Twitter Retweet function caused moral rights infringement in Japan


On April 25 2018, the Japan Intellectual Property High Court gave a decision that made Twitter users uneasy.

In this case, a photographer who has the copyright of a photo demanded Twitter, Inc. and Twitter Japan disclose the information on the user who had posted the photo on Twitter without permission from the photographer as well as the information on the users who had retweeted that Tweet using the Twitter Retweet function.

For the user who tweeted the photo, the court ruled that Tweet represents copyright infringement and ordered Twitter, Inc. to disclose the user information (i.e. email address) to the photographer. On the other hand, for the users who retweeted the copyright infringing Tweet, the court denied copyright infringement. The above is the same result as the lower-court ruling. However, the IP High Court judges ruled that Retweet represents moral rights infringement and made an order for disclosure of the user information.

The photo in the case shows a sign of “reproduction prohibited” in the upper part, and the copyright mark followed by the name of the photographer and his autograph in the lower part. On the other hand, the photo reproduced by the Retweet function is trimmed and resized so as to shorten the vertical size. As a result, the sign of “reproduction prohibited”, the copyright mark, and the name and autograph of the photographer are trimmed off. The process of the Twitter Retweet function caused moral rights infringement.

Please note that the retweeted Tweet is a copyright infringing one in this case. In a normal case, a person who posts contents on Twitter permits Twitter, Inc. to process, adapt, and modify the contents in accordance with Twitter Terms of Service.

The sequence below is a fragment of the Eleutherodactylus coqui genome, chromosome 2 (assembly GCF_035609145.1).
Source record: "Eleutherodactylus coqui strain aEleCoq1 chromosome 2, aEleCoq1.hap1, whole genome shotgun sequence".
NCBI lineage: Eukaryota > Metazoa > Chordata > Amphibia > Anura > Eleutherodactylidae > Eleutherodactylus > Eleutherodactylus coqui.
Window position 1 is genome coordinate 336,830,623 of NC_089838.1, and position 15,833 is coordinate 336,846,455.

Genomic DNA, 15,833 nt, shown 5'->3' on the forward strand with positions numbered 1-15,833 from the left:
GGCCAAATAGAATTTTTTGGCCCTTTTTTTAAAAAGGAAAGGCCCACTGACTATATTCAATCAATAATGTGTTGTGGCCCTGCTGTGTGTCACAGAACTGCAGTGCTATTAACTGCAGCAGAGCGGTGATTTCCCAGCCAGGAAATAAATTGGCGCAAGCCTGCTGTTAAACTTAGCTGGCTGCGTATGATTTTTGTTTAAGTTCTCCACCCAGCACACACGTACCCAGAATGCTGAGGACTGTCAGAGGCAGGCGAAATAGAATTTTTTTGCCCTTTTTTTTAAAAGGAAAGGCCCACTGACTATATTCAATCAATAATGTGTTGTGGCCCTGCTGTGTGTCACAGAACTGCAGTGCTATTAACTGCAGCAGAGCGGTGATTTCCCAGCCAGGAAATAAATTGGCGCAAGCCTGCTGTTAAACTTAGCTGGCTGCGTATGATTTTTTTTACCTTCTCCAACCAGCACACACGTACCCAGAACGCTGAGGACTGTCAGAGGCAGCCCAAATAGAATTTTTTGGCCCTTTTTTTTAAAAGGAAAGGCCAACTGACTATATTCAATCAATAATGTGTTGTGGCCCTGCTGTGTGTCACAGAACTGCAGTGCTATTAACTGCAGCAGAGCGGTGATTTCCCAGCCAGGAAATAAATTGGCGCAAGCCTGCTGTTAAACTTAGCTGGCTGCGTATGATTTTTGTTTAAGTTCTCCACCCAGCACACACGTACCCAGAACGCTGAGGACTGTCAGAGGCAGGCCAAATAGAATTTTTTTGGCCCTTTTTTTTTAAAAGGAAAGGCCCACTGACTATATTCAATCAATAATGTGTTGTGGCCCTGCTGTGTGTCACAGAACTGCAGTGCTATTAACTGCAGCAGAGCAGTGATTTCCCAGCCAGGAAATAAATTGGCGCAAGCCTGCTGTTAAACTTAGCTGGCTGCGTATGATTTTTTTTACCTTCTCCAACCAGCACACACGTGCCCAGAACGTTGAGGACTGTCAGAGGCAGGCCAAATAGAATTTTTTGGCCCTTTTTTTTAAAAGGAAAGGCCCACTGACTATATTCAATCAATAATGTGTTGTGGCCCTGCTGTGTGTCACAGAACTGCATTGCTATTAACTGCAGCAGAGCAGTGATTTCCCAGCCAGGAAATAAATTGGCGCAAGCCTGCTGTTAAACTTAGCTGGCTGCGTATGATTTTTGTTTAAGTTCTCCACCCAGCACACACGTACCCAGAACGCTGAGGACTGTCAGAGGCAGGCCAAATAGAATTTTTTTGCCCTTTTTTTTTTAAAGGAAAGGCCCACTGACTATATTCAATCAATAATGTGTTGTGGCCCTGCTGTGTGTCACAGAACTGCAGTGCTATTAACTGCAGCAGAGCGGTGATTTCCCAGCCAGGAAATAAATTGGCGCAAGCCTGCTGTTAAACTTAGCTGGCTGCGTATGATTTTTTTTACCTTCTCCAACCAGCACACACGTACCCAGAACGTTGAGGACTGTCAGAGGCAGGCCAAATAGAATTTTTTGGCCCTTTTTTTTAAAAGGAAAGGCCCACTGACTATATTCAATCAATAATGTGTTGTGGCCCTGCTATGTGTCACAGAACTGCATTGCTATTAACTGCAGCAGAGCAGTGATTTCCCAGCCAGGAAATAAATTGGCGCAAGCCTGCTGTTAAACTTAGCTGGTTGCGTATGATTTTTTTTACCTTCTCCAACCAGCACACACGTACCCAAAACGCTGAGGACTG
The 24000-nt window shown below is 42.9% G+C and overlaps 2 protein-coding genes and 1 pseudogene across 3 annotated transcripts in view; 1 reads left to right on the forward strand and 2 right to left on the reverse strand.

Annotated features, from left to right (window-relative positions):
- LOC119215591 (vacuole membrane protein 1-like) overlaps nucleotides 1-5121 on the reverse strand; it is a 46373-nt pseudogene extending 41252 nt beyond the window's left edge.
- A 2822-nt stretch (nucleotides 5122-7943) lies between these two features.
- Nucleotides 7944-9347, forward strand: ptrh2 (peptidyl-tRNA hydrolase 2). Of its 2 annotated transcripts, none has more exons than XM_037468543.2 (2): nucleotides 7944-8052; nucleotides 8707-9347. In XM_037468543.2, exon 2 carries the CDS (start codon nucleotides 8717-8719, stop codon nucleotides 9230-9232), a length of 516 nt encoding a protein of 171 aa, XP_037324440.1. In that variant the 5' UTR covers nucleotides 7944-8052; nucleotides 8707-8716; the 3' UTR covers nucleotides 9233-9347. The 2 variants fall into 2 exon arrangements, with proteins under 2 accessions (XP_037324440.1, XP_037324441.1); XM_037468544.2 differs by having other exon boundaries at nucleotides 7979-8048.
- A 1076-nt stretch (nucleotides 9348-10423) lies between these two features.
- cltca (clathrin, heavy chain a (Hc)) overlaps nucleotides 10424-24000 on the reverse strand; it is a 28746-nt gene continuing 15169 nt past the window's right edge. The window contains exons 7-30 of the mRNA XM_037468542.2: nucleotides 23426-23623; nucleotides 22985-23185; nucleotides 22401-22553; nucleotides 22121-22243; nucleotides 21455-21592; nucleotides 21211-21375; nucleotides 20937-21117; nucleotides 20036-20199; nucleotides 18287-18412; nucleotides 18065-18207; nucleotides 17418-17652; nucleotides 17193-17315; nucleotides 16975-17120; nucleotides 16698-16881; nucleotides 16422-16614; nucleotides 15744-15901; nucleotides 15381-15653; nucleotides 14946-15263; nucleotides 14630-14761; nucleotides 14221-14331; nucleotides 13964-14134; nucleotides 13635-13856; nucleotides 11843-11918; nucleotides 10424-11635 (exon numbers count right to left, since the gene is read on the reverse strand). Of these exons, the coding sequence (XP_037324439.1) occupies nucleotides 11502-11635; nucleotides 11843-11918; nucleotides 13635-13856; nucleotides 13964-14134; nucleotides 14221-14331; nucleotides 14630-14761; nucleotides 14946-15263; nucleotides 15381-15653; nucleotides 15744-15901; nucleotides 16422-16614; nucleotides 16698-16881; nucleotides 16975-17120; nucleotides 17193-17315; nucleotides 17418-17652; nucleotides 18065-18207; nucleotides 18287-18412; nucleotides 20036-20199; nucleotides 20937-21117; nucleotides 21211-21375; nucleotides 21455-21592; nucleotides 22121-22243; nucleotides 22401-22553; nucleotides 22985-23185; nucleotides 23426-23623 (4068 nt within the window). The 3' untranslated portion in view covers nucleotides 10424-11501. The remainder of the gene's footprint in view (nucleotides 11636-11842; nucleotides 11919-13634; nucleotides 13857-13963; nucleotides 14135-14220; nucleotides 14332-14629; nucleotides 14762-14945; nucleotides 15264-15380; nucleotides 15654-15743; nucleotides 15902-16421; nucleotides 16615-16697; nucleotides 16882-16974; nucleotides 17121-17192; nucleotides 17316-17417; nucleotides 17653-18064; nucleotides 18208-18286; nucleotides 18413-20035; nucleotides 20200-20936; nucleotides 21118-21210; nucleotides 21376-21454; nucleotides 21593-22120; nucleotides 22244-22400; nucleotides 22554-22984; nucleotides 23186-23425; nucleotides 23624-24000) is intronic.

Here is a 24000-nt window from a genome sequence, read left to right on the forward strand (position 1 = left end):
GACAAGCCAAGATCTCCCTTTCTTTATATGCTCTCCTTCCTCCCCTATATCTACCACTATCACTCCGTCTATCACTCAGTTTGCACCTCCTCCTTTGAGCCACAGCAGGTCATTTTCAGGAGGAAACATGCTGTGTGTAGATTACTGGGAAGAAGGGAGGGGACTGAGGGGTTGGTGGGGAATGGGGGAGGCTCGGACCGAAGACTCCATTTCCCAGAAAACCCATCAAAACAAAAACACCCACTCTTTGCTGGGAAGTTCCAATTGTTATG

“By submitting, posting or displaying Content on or through the Services, you grant us a worldwide, non-exclusive, royalty-free license (with the right to sublicense) to use, copy, reproduce, process, adapt, modify, publish, transmit, display and distribute such Content in any and all media or distribution methods (now known or later developed).”

Meanwhile, the user who tweeted the photo in this case also violated the Twitter Terms of Service which requires users to have or have obtained permissions necessary to tweet contents.

“You represent and warrant that you have, or have obtained, all rights, licenses, consents, permissions, power and/or authority necessary to grant the rights granted herein for any Content that you submit, post or display on or through the Services. You agree that such Content will not contain material subject to copyright or other proprietary rights, unless you have necessary permission or are otherwise legally entitled to post the material and to grant Twitter the license described above.”

Even if such a problem occurs only when users retweet copyright infringing Tweets, some users possibly hesitate to retweet others’ Tweets. Because it is hard for users to judge whether or not the Tweet infringes other person’s copyright every time they want to retweet. Also, it is not unusual for users to behave in the anticipation that other users obey the terms and conditions.

In order to prevent innocent users from getting involved in such copyright disputes, I expect Twitter to review the process of the Retweet function on the contents.

By the way, the court rejected the photographer’s claim against Twitter Japan, considering the luck of authority to disclose such user information.

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